Now that she had been destroyed, he could rebuild her, mould her. She joined his private pantheon, recruited from across the length and width of America. Each hour after her rebirth her majesty grew.

    Sweating, yet serene as a holy man, he allowed the sack to fall to the parched soil. He straightened to admire the colour of the horizon just before sunrise. A perfect time. With considered, deliberate motions he drew a small metal can from his trouser pocket, and baptized her in kerosene. He lit a match, dropped it, and walked towards the horizon. You can’t ever be content on a pilgrimage. You must always strive for greater enlightenment. The route he had chosen to follow had no definite end. The nice man with his immaculate, distant harem left, leaving a pile of scorched bones and ash behind him.
    Valamphias, Misty and Jess like this.
  6. Valamphias Ultima Weapon Wielder

    I can't believe you actually managed it. Even more so that it turned out fairly decently, even if you choose to call it 'poop.' Compared to my rubbish, yours is golden.

    But yeah, I failed. I ended up using most of the words and writing a pretty ridiculous little story. I don't think it's that great, though. Now awaiting Twitchy and Jess to eventually share theirs. 8D
  7. Xatyrn SK Shepherd | KH3 Remnant

    I LOVE WORDS.

    I may attempt thisss.
  8. Misty Fortune Teller

    @Zombie Girl: lovely lovely lovely.

    I am also hoping to attempt, I have taken too long a break from writing.

    ... however.
    Because of, well, me being me. It may end up being in fanfiction form. I make no promises as to how far my willpower to not step into that territory will extend, but.
  9. Spade Bolt tower

    Hello, dear reader. My humble friend, my random confidant. I doubt this will be published beyond what I type, as I will hide it and hide it until the time is right. But you, my humble friend, to you that have found this document, you only will know the secrets of which I have seen, the foes in which I trailed, and you will see why I quit this legion of a force. Rampant with corruption, which only exists to feed these kingpins spoonful’s of their own egos, as they waltz over the corpse of what Justice has become.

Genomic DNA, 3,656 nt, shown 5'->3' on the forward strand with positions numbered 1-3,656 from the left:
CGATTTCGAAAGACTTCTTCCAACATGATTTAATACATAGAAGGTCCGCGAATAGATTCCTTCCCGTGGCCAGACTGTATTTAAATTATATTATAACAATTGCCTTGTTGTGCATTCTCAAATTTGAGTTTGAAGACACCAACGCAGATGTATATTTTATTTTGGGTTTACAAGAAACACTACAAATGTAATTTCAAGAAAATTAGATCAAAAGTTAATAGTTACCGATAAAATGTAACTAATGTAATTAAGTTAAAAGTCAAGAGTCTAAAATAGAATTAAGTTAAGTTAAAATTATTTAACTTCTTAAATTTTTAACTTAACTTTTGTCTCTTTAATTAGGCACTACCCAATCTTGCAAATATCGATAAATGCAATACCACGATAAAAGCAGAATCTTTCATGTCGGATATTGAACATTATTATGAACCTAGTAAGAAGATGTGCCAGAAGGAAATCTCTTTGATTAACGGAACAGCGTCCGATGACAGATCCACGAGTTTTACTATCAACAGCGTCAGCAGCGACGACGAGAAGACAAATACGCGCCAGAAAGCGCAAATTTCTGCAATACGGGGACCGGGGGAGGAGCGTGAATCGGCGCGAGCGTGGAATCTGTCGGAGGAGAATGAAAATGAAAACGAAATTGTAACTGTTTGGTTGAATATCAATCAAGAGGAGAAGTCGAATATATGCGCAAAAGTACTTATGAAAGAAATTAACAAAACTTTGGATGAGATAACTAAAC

My name is William Pragius. If I were born in Ancient Rome, I might have been a general, but you will not have heard of me, good friend. Surely, the books will have been tampered with so I would be undone, so that I would never have existed in this city. It is doubtful that I live, and it is imperative that you do not make an attempt to find me, for simply knowing of me may bring unwanted attention to your brilliant person- but know that this is only the tip of the iceberg. Of which if you continue to go down the path of which I did, the path of justice, to make these heathens tremble, you cannot go back. If you feel you cannot handle the truth, place this document back where you found it, so that another may find it in the future, so that another generation may burst the bubble of these crime lords that feed upon the weak. However, if you wish to slide down upon the ice, if you wish to shatter the glass ceiling of which these bastards stand upon in mockery of our society I invite you to read on.

    It all started in 1964. Jackson Oregon. I was a detective. I was very proud of this accomplishment, as I had just been promoted. It was my one dream. To spread justice, to travel the streets of my city and route evil’s advance upon our great society. It was long, and hard. But then I got my first assignment. The commissioner walked in and placed upon my desk a folder. “Pragius,” he said, with a bright smile, a smile that was a product of his riches. “Welcome to the team, this is your assignment.”

    I opened it, there was very little in the case file. “Sir, it’s empty.” I said, quite formally.

    He laughed. “Of course it is, kid! That’s your job. To fill it.” He sat in the chair across the desk. “You’re a detective now, and you need to start acting like one. There was a fire over at the Fjord Airlines hangar. The compound that started the fire was kerosene, not gasoline which tells us that it’s arson. But we need to figure out who. It’s your job to make a case.